Euthanasia Movie "Million Dollar Baby" Tops Abortion Drama At Oscars

Bioethics   |   Steven Ertelt   |   Feb 28, 2005   |   9:00AM   |   WASHINGTON, DC

Euthanasia Movie "Million Dollar Baby" Tops Abortion Drama At Oscars

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by Steven Ertelt Editor
February 28, 2005

Hollywood, CA ( — Euthanasia topped abortion at the Oscars on Sunday as "Million Dollar Baby" took home the best picture honors and three other awards. The movie topped the drama "Vera Drake," which has been panned for promoting illegal abortions.

In addition to the top movie award, "Million Dollar Baby" earned honors for director Clint Eastwood, lead actress Hilary Swank and supporting actor Morgan Freeman.

Disabled activists and pro-life advocates have protested the movie in the months leading up to the awards ceremony because it promotes euthanasia and a very negative view of those with serious disabilities.

The movie features Eastwood, a boxing trainer who serves as a mentor for fighter Maggie Fitzgerald (played by Swank). The two develop a father-daughter relationship as Swank’s character rises to the top of the boxing world.

When an opponent leaves Fitzgerald paralyzed from the neck down after a devastating blow, she decides she would rather die than continue her life. She asks Eastwood’s character, Frankie Dunn, to help her.

Meanwhile, Alejandro Amenabar’s "The Sea Inside" was voted the best foreign film. It has drawn criticism for promoting the story of a euthanasia activist in Spain.

"This is a clear statement on the Hollywood industry’s opinion of people with disabilities," says Diane Coleman, president of Not Dead Yet, a national disability rights group.

"They grudgingly made accessibility changes when Chris Reeve complained about accessibility at the Kodak Theater, where the Oscar event is held. They love us if we’re begging for a cure or begging to die. Once we start talking about our rights, we see their interest and sympathy disappear," Coleman explained.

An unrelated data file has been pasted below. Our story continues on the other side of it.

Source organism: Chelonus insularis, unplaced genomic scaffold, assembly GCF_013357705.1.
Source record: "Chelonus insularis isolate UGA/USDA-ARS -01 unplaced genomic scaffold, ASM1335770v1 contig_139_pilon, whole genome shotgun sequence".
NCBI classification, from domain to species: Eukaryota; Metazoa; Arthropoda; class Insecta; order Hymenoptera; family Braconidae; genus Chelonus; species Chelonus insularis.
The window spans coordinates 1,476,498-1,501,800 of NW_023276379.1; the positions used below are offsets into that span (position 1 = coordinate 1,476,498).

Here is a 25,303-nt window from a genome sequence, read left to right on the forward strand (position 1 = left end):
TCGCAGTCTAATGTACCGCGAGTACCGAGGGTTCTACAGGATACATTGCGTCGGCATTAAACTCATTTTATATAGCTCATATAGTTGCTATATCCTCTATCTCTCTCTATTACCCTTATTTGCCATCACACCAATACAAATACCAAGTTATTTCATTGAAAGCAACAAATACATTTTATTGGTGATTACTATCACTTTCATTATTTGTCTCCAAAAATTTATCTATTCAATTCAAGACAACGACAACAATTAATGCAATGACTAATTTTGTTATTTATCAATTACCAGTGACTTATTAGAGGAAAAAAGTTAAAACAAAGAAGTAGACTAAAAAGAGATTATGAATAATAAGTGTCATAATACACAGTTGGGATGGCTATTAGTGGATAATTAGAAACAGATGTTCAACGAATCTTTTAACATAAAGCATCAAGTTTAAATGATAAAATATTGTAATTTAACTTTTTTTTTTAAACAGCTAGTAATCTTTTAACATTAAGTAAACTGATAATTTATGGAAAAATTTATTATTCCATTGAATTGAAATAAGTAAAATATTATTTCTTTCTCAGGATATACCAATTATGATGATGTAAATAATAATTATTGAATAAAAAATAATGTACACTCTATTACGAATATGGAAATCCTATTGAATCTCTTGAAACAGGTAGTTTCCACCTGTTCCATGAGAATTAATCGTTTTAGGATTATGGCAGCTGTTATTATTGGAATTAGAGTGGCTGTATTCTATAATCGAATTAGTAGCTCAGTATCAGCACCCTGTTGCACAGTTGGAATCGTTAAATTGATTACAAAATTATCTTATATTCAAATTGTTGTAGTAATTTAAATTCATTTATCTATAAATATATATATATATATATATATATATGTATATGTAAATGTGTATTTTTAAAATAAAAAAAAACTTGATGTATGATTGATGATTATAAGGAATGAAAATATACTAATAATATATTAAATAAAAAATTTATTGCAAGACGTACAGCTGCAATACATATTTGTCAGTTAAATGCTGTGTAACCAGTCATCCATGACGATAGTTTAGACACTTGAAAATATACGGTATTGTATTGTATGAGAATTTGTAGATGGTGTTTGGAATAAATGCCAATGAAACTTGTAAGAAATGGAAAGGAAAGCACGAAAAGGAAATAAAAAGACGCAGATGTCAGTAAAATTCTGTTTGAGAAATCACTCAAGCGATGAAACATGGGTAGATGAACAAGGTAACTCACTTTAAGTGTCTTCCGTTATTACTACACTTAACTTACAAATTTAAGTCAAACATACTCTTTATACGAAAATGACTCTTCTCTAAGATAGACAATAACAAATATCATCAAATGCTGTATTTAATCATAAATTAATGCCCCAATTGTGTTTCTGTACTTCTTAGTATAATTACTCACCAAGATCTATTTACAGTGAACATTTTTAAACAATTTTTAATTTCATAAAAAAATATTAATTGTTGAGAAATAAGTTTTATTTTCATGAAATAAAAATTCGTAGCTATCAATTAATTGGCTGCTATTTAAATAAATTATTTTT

ADAPT, a disability rights group, agrees and says the Eastwood flick sends America the message "better dead than disabled."

"Meanwhile, back in the real America, millions of people with disabilities and those who are aging are fighting to stay alive," the group said in a statement about the movie.

Coleman says that the Hollywood elite may be enchanted with the euthanasia film, but mainstream Americans are not.

She points to a Harris poll released on February 23, showing respondents had "The Aviator" and "Ray" in a close race for their top choices, with "Million Dollar Baby" a distant third.

"It’s clear the Hollywood industry loves nothing more than a story about a disabled person begging to die and having a nondisabled ‘friend’ do it," says Stephen Drake, research analyst for Not Dead Yet.

Eastwood, who directs and stars in the movie, says the characters’ choices aren’t meant to promoted assisted suicide. Instead, the movie is intended to stick closely to the book it by author F.X. Toole on which it’s based.

"How the character handles it is certainly different than how I might handle it if I were in that position in real life,” Eastwood told the Associated Press. "Every story is a ‘what if.”’

The euthanasia films topped one romanticizing a woman who performs illegal abortions.

Directed by Mike Leigh and having racked up awards at foreign film festivals around the world, "Vera Drake" failed to win any honors at last night’s 77th Academy Awards.

Leigh had been nominated for best director and actress Imelda Staunton had been picked for a chance to win the award that went to Swank.

Related web sites:
Not Dead Yet –